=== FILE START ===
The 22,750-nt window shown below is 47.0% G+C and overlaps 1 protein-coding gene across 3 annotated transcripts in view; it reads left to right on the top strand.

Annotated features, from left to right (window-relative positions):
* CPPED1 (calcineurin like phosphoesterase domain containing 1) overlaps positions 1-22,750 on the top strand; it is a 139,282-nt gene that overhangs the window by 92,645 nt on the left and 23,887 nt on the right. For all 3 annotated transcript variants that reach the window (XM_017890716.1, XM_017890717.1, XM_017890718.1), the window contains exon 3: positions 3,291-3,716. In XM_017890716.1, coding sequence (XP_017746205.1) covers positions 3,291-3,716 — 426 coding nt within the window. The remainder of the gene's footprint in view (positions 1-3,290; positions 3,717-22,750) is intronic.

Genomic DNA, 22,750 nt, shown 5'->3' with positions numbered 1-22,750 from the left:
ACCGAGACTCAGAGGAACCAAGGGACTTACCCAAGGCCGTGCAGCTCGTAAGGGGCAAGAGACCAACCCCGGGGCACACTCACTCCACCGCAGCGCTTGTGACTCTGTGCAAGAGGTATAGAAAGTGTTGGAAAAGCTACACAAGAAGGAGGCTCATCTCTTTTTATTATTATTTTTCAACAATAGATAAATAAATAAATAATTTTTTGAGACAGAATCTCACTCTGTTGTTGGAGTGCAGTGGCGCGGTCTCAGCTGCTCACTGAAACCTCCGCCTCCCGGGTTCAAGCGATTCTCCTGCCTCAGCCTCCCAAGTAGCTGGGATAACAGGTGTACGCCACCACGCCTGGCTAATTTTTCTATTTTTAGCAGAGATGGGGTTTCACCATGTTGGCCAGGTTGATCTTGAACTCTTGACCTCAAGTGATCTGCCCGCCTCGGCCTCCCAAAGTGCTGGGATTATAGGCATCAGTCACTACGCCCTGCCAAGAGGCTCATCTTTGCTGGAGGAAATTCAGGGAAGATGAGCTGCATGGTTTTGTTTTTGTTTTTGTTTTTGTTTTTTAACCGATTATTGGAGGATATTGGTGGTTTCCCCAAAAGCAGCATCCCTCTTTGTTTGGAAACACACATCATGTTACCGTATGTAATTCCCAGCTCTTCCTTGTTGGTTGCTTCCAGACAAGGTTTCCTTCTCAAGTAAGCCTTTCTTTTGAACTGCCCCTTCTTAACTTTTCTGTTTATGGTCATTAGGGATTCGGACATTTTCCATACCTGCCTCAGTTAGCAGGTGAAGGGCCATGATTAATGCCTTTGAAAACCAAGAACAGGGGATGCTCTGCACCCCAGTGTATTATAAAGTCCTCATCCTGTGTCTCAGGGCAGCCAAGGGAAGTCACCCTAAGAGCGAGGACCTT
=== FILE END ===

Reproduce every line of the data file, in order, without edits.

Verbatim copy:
The 22,750-nt window shown below is 47.0% G+C and overlaps 1 protein-coding gene across 3 annotated transcripts in view; it reads left to right on the top strand.

Annotated features, from left to right (window-relative positions):
* CPPED1 (calcineurin like phosphoesterase domain containing 1) overlaps positions 1-22,750 on the top strand; it is a 139,282-nt gene that overhangs the window by 92,645 nt on the left and 23,887 nt on the right. For all 3 annotated transcript variants that reach the window (XM_017890716.1, XM_017890717.1, XM_017890718.1), the window contains exon 3: positions 3,291-3,716. In XM_017890716.1, coding sequence (XP_017746205.1) covers positions 3,291-3,716 — 426 coding nt within the window. The remainder of the gene's footprint in view (positions 1-3,290; positions 3,717-22,750) is intronic.

Genomic DNA, 22,750 nt, shown 5'->3' with positions numbered 1-22,750 from the left:
ACCGAGACTCAGAGGAACCAAGGGACTTACCCAAGGCCGTGCAGCTCGTAAGGGGCAAGAGACCAACCCCGGGGCACACTCACTCCACCGCAGCGCTTGTGACTCTGTGCAAGAGGTATAGAAAGTGTTGGAAAAGCTACACAAGAAGGAGGCTCATCTCTTTTTATTATTATTTTTCAACAATAGATAAATAAATAAATAATTTTTTGAGACAGAATCTCACTCTGTTGTTGGAGTGCAGTGGCGCGGTCTCAGCTGCTCACTGAAACCTCCGCCTCCCGGGTTCAAGCGATTCTCCTGCCTCAGCCTCCCAAGTAGCTGGGATAACAGGTGTACGCCACCACGCCTGGCTAATTTTTCTATTTTTAGCAGAGATGGGGTTTCACCATGTTGGCCAGGTTGATCTTGAACTCTTGACCTCAAGTGATCTGCCCGCCTCGGCCTCCCAAAGTGCTGGGATTATAGGCATCAGTCACTACGCCCTGCCAAGAGGCTCATCTTTGCTGGAGGAAATTCAGGGAAGATGAGCTGCATGGTTTTGTTTTTGTTTTTGTTTTTGTTTTTTAACCGATTATTGGAGGATATTGGTGGTTTCCCCAAAAGCAGCATCCCTCTTTGTTTGGAAACACACATCATGTTACCGTATGTAATTCCCAGCTCTTCCTTGTTGGTTGCTTCCAGACAAGGTTTCCTTCTCAAGTAAGCCTTTCTTTTGAACTGCCCCTTCTTAACTTTTCTGTTTATGGTCATTAGGGATTCGGACATTTTCCATACCTGCCTCAGTTAGCAGGTGAAGGGCCATGATTAATGCCTTTGAAAACCAAGAACAGGGGATGCTCTGCACCCCAGTGTATTATAAAGTCCTCATCCTGTGTCTCAGGGCAGCCAAGGGAAGTCACCCTAAGAGCGAGGACCTT